However, the disposal of such content is highly difficult and represents a huge challenge. An additional challenge emerges from the need to remove and separate the polymer from the carbon fibers.

Mechanical recycling produces low-quality carbon fibers (CFs) with shorter lengths and lower tensile modules, whereas thermal recycling process, in particular pyrolysis, produces surface-forming carbon fibers. Among them, the most exciting is chemical recycling, as CFs can be recycled from CFREPs very quickly and in the most environmentally safe conditions.

Vitrimer Epoxy Resins Offer New Possibilities for Innovative Composite Materials

A research team led by Professor Jinwen Zhang at the School of Mechanical and Materials Engineering, Washington State University (WSU) in the USA, has developed a recyclable carbon-fiber-reinforced composite material that could directly replace traditional non-recyclable CFRPs with current manufacturing processes.

WSU researchers have used a brand new matrix polymer substance called epoxy vitrimer, which can be recycled or reused more effectively. The term “vitrimer” refers to the vitreous-like thermal behavior of the substance. At high temperatures, the viscosity of the substance reduces and allows heat relief and malleable mechanical properties. Upon freezing, the substance serves as an elastic thermoset (or elastomer).

This helps thermoset plastics to be reprocessed using traditional thermoplastic manufacturing methods, e.g. injection and vacuum molding and extrusion. Vitrimers, unlike thermoplastics, preserve secure intermolecular communication through densely interlinked networks even at elevated temperatures.

Vitrimers consist of a covalent organic network that can rearrange its topology by reversible exchange reactions that maintain the total number of network bonds (or crosslinking density) and their molecular architecture.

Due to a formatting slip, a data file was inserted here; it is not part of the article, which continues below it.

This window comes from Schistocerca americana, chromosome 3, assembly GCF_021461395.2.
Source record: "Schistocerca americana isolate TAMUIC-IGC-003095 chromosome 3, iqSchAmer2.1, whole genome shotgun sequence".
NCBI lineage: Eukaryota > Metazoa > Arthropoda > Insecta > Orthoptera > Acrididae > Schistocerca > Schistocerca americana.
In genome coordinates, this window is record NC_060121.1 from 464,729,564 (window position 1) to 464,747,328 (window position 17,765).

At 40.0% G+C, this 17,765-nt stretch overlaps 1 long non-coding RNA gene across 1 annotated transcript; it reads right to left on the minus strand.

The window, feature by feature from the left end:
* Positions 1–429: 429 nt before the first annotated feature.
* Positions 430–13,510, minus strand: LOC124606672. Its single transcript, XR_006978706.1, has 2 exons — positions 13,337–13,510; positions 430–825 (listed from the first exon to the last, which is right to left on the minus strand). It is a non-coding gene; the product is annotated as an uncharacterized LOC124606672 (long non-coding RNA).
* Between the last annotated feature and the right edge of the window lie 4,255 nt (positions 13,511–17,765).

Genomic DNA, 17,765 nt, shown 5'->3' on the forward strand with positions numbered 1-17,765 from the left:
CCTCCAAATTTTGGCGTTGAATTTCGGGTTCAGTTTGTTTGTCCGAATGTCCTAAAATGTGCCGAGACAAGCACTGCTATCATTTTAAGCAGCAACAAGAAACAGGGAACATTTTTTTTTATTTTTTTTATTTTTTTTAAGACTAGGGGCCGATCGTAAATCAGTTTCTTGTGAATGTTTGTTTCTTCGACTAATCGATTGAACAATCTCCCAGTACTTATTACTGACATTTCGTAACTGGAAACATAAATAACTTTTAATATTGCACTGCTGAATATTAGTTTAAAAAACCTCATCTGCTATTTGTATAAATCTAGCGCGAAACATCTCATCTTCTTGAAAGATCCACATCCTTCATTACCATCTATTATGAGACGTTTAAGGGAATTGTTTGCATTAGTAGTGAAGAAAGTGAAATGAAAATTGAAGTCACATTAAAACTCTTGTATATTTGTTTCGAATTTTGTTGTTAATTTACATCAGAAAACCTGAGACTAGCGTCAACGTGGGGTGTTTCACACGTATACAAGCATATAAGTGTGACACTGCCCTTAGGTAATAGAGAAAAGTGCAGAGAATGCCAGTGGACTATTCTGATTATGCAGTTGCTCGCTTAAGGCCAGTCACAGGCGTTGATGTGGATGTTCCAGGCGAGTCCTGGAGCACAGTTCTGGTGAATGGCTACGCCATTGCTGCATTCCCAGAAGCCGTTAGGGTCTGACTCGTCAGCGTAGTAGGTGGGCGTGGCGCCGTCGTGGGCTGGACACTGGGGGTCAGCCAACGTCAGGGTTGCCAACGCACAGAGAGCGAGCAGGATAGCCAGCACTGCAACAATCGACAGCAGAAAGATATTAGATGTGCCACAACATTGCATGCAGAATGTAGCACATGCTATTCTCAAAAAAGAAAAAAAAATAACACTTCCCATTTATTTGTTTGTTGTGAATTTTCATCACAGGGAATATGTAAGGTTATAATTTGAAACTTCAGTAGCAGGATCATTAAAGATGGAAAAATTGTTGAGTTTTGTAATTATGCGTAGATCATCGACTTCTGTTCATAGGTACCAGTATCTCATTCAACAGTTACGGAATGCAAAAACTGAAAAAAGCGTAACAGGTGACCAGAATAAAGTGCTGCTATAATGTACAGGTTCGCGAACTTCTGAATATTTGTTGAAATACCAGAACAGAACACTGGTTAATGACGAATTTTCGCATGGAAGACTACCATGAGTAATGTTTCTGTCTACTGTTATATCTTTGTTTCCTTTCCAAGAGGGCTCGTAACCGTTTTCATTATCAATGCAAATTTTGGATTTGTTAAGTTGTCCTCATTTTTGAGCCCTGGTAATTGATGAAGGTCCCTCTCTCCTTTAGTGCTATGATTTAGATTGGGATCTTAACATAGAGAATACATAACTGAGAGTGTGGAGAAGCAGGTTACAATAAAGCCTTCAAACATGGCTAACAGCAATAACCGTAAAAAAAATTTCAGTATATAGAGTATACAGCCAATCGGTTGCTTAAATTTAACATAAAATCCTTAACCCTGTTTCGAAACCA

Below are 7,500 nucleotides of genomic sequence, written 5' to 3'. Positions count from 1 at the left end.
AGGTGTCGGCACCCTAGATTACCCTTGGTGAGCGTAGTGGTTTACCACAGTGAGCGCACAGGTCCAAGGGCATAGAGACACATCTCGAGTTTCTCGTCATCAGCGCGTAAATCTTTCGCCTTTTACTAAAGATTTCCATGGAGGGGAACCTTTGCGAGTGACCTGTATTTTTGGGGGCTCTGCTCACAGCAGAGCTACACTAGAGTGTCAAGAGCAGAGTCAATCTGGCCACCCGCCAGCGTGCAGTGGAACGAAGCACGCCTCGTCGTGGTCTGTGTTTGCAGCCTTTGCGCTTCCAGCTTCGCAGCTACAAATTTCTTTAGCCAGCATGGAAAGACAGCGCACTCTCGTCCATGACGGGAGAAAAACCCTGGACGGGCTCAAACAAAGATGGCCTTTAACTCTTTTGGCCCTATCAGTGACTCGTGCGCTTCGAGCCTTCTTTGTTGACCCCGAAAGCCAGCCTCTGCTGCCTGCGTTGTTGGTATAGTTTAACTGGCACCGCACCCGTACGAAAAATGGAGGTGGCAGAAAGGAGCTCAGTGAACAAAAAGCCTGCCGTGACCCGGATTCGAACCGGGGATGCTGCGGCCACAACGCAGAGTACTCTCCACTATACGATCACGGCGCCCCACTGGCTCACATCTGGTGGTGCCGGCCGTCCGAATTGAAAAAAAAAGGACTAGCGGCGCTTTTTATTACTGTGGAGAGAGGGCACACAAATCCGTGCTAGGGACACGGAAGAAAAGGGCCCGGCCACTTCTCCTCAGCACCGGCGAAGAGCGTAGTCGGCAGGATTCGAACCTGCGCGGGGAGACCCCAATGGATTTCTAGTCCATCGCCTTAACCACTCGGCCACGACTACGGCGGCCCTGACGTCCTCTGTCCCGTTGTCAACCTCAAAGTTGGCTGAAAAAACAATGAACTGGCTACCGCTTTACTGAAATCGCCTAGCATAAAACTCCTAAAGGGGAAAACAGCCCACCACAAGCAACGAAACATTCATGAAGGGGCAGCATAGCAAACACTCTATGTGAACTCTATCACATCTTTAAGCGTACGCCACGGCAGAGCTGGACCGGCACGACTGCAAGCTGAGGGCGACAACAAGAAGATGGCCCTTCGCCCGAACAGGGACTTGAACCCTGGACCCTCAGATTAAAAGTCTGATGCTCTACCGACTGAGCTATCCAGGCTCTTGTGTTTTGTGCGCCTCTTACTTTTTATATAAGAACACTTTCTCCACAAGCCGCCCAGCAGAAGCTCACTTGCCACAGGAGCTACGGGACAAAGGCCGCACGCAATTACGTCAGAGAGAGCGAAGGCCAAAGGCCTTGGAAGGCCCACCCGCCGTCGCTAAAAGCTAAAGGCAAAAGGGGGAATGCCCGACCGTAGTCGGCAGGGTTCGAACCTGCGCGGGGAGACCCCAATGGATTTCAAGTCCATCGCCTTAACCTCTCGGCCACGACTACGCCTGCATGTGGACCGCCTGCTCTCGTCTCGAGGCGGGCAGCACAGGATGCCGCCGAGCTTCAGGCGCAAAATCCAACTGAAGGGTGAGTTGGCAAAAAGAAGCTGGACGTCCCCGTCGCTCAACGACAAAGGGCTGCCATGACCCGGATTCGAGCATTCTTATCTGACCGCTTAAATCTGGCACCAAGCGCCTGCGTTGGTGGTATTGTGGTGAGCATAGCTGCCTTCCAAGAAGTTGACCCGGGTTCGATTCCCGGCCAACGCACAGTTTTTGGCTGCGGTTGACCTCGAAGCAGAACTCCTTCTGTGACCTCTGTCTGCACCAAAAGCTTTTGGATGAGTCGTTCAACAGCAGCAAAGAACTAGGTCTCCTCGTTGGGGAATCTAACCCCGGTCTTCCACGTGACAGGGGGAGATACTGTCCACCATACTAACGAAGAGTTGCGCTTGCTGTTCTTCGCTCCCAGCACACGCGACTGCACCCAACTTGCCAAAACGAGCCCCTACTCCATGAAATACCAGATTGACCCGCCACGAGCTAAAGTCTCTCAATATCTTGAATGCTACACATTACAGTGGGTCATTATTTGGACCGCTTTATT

Self-Healing High-Strength Composite Materials

Vitrimer epoxy resin synthesized by Professor Zhang’s team does not need an external catalyst for curing reactions. Instead, it relies on an internally catalytic response caused by abundant hydroxyl precursor groups acting as catalytic species to facilitate cross-linking reactions and subsequent exchange reactions. In comparison to the permanent crosslinked networks of traditional epoxy materials, these complex interchange reactions between the polymer chains of the vitrimer allow the internal release of stress associated with the external strain applied while maintaining the crosslinked network.

As a result, the substance exhibits accelerated stress relief and excellent self-healing properties at elevated temperatures (above 150 °C). In order to demonstrate the excellent mechanical properties of the new material, the researchers prepared CFRP composite material with three layers of carbon fiber fabric and Vitrimer Epoxy as a binding matrix.

The new composite CFRP had a tensile strength of 356 MPa, equivalent to that of standard CFRP materials. Heated above the glass transition temperature of the vitrifier (> 200 °C), the composite material displayed a remarkable ability to shift form, unlike the thermoset CFRP composites.